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oliviaaaahr

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About oliviaaaahr

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    olivia.#1268
  • Minecraft Username
    oliviaaaahr

Character Profile

  • Character Name
    some idiot

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  1. Marion admires her pseudo-niece's writing whilst propping her feet 'pon a significant bust of an insignificant man!
  2. people are comparing a minecraft server ban to a genocidal event in history i dont think i can do this anymore
  3. A woman remembered that the other CHILD present was in fact named Mischa, not Magda, after all!
  4. [!] Around churches and other places most Holy were these articles passed about. "beady eyes he watches gather 'round & be gathered as his flock his cattle his heard submit to the higher lower middle power fall into his hooved grasp & be led"
  5. A certain dame of onyx tresses and a piercing gaze glanced the missive; something in her expression faltered at the sight, and she couldn't help but approach, fingers tracing those profound etchings. "..Ah," she'd whisper, breath catching and hitching in her throat. "Seems it all caught up to you, didn't it?" Before any other sorrow could be expressed in front of such a crowd, that bustling street- she swept away and ducked throughout each cloaked figure, each powdered dame, and stalked off towards her humble abode.
  6. She lazily pans aside to her fallen compatriot and barely stifles the snort that escapes her. "The reason this happened, my sweet- my Ysidora," she began to chide, piercing eyes returning to her own reflection which shone in the aforementioned dame's mirror, "...is because of pacifists like you. Mrm. A lovely characteristic- but it's one that shall get you nowhere, in this world." With a clatter, Marion rummaged about for her cigar box- and hissed through grit teeth, ".. something- something must be done."
  7. An exhausted mother glances the issue and releases a drawn-out sigh. "She's doing so well. . ." Then, a little bell is lofted - rung - and she barks out a demand for a specific brigand-to-be to fetch a gin and tonic.
  8. A raven-haired dame's gaze is locked beyond the panes of her window. Her fingers drum 'gainst a half-written letter, unsent - as she ponders recent news. [reserved]
  9. why do you look like that (little pink thing on the computer)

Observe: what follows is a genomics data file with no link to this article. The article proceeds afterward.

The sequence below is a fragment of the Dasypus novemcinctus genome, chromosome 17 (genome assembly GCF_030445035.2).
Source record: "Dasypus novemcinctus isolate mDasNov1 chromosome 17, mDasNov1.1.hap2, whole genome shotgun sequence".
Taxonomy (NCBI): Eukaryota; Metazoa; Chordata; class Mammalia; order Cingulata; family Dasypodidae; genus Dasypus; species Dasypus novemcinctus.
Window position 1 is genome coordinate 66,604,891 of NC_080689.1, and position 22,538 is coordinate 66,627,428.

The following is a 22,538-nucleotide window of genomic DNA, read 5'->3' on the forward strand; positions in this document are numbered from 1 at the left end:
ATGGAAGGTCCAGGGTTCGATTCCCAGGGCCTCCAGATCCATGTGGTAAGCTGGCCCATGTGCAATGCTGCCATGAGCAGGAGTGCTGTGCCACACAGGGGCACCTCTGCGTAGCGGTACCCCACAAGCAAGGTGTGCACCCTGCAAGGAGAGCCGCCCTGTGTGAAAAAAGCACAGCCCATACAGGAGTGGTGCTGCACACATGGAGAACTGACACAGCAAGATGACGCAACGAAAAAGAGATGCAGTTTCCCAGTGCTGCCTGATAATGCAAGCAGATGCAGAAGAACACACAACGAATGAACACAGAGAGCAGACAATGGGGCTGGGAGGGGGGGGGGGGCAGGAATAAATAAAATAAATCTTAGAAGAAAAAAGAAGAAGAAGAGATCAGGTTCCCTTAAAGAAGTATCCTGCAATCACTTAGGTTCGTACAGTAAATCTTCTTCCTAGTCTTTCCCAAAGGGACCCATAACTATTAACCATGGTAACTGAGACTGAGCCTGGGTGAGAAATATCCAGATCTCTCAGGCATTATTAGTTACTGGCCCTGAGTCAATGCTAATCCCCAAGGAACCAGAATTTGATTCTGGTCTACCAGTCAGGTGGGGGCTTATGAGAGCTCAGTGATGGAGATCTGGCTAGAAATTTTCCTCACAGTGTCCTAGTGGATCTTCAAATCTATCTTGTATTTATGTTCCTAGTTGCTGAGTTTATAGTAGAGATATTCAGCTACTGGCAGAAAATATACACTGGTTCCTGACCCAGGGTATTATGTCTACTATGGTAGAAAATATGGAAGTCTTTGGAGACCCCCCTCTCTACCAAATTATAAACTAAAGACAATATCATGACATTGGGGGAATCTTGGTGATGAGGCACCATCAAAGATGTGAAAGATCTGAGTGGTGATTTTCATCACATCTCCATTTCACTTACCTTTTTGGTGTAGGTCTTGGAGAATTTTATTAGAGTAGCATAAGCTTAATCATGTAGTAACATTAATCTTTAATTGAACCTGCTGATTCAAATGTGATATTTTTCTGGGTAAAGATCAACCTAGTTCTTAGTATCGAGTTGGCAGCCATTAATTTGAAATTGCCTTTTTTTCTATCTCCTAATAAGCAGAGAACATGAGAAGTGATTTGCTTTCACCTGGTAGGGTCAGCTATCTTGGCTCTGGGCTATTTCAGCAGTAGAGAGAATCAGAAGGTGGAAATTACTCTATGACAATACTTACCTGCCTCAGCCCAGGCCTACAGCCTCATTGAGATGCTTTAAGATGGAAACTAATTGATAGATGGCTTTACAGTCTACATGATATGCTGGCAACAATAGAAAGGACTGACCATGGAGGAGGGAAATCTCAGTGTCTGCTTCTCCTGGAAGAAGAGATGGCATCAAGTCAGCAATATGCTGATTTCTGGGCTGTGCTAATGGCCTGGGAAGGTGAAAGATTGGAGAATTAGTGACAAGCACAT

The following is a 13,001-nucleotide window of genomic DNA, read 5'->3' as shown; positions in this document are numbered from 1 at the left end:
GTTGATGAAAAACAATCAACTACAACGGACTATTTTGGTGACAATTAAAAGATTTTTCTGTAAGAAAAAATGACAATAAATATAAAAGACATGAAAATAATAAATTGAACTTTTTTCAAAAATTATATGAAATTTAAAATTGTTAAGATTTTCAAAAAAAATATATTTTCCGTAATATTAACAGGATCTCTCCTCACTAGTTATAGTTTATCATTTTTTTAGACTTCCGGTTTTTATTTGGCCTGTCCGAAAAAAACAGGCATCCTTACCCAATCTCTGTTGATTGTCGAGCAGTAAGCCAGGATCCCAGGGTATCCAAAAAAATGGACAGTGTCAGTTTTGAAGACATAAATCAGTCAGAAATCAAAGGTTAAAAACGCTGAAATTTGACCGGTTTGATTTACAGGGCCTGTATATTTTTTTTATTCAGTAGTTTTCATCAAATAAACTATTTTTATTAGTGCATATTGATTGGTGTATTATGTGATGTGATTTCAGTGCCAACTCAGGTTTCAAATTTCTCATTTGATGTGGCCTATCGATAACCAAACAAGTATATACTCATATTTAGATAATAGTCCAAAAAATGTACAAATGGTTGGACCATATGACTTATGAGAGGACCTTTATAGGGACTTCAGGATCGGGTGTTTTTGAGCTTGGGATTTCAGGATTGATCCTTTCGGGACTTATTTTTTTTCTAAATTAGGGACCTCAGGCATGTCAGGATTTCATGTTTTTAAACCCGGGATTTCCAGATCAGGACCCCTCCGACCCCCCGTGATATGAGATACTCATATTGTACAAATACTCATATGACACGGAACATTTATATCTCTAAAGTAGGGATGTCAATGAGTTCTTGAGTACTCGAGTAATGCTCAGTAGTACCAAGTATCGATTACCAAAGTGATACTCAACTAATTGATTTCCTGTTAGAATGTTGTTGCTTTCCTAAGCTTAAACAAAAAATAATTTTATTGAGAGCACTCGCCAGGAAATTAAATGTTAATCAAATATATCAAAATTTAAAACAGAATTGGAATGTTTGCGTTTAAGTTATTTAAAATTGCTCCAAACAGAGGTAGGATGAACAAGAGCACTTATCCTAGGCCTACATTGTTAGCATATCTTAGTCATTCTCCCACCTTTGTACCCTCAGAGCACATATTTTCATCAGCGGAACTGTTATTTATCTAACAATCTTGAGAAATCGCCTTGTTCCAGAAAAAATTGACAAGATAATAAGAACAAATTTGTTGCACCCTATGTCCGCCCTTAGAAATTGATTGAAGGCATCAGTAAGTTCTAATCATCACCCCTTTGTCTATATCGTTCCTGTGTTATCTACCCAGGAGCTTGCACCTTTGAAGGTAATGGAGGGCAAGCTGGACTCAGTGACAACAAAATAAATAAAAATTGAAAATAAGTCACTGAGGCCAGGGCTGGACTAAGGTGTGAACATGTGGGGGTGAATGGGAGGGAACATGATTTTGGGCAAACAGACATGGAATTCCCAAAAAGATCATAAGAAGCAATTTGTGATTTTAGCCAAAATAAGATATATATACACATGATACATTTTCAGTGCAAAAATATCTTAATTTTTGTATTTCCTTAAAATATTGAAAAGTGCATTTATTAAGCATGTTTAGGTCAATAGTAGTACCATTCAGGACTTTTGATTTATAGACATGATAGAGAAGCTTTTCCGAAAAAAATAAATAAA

10. "I'm scared, Huberta. There is so much blood. . ." The scene she approaches is one that sends her stomach lurching; a friend, so dear to her. . . hunched over. Heavily pregnant. Bleeding. Blood- so much blood. Without any thought, any hesitation, Huberta rushes forth and envelops the woman keenly- ensuring she didn't collapse, as the two men by her side did nothing to help. Fools. They could've helped. Couldn't they? ". . . and the pain-. . ." These whispered words only fueled the worry that seeped into the raconteur; pregnancy, labor... it was all hard enough. Healthy women and healthy babies died from small mishaps. Serious complications- such as this... the chances of survival were slim. To top it off. . . she was panicking. Kindrel had never been one to panic. So openly, at least- she hid her woes behind witty remarks, snark, and anger. She was always so angry, never-. . . never scared. It had never been like this. ". . . it has never been like this. . ." She held the pregnant elf tightly, arms looped under Kindrel's pits. "It'll-. . . you'll be fine," was what she murmured, to comfort. Not much comfort was given. Nasty glares were spared towards both male 'fenn, and she snapped some demand- for them to carry this poor woman somewhere else. No clinic - they settled on an isolated room in the tavern, a room full of hay with a bed made of the same material. Not comfortable. . . no comfort. The best that Huberta could do was her cape, laid under the pained woman. ". . . not with either of my children." The next seven hours went by slowly. Agonizingly slow- and Huberta watched it all; she held Kindrel's hand, whispered praise, and boosted her through moments where they both believed she lacked the willpower to finish the job - the job of motherhood. "Easy- breathe, breathe. . . breathe," she'd chant, Huberta, voice cracking with a slight whine. This was a plea - she knew what these sort of complications meant, what ensued. . . - - - And doesn't she know, too? The blood, the pain, the distortion of her body stretched beyond its limits. And the speed of it all. . . she knows. She knows, and in Kindrel's eyes reflect an echo of that fear Huberta shudders with - but too, there is hope. "Ryunthur," she asks, hoarse and weak. And so Huberta fetches him - with a shout, as she juggles the wailing baby boy in both arms. Eventually, he comes, and his countenance breaks into a proud, overjoyed smile- he spares a proud, overjoyed glance to Kindrel- and is proud. He, a father, a soon-to-be-husband, is overjoyed - as is she. To the trio - to the quartet, a tired smile, and she summons the strength to speak hoarsely; "Ibram." Its name. Huberta leaves the couple - paces only a few steps away, and sits on another sack of hay, her makeshift seat for the hours to come. More people enter, more people leave- that tiny room. They're all smiling - but they know. They know, they know, she knows, they all know- why must they pretend? Why are they all pretending? A line of dust does the trick. Draws her thoughts elsewhere, far away- she can't stand all of this pretending. This acting. It's only seconds to her, that pass, and so suddenly- Ludo exits. ". . . She ain't with us anymore." And like that, the bard is sobered. She rises- jolts to her feet- with a gasp. A sharp inhale, and exhale, all at once. It sends her into a fit. She wasn't surprised, no. . . no shock ran over her visage, no shock morphed her features. It was shock, though, really - or. . . was it? Now, she was still unsure. Without thinking, her feet drew her out of the room and down the stairs- into Dobrov's meek square, down the path, and to the main road. Huberta walked. This was expected, was it not? This was going to happen. She knew- Kindrel. . . they all knew. Even then, it hurt- she couldn't believe. She had... hope. That her friend would live longer - long enough to hear her child's first laugh, see those first steps. . . but it was taken. Why? Where is this GOD, the one everybody loses their minds over? Where? Not here, surely, for if He was. . . He wouldn't allow such a thing. Would He? Why? How could He? It was pointless. The same thought ran over her mind, days, months, and years later. Why? Why? Why, why- why?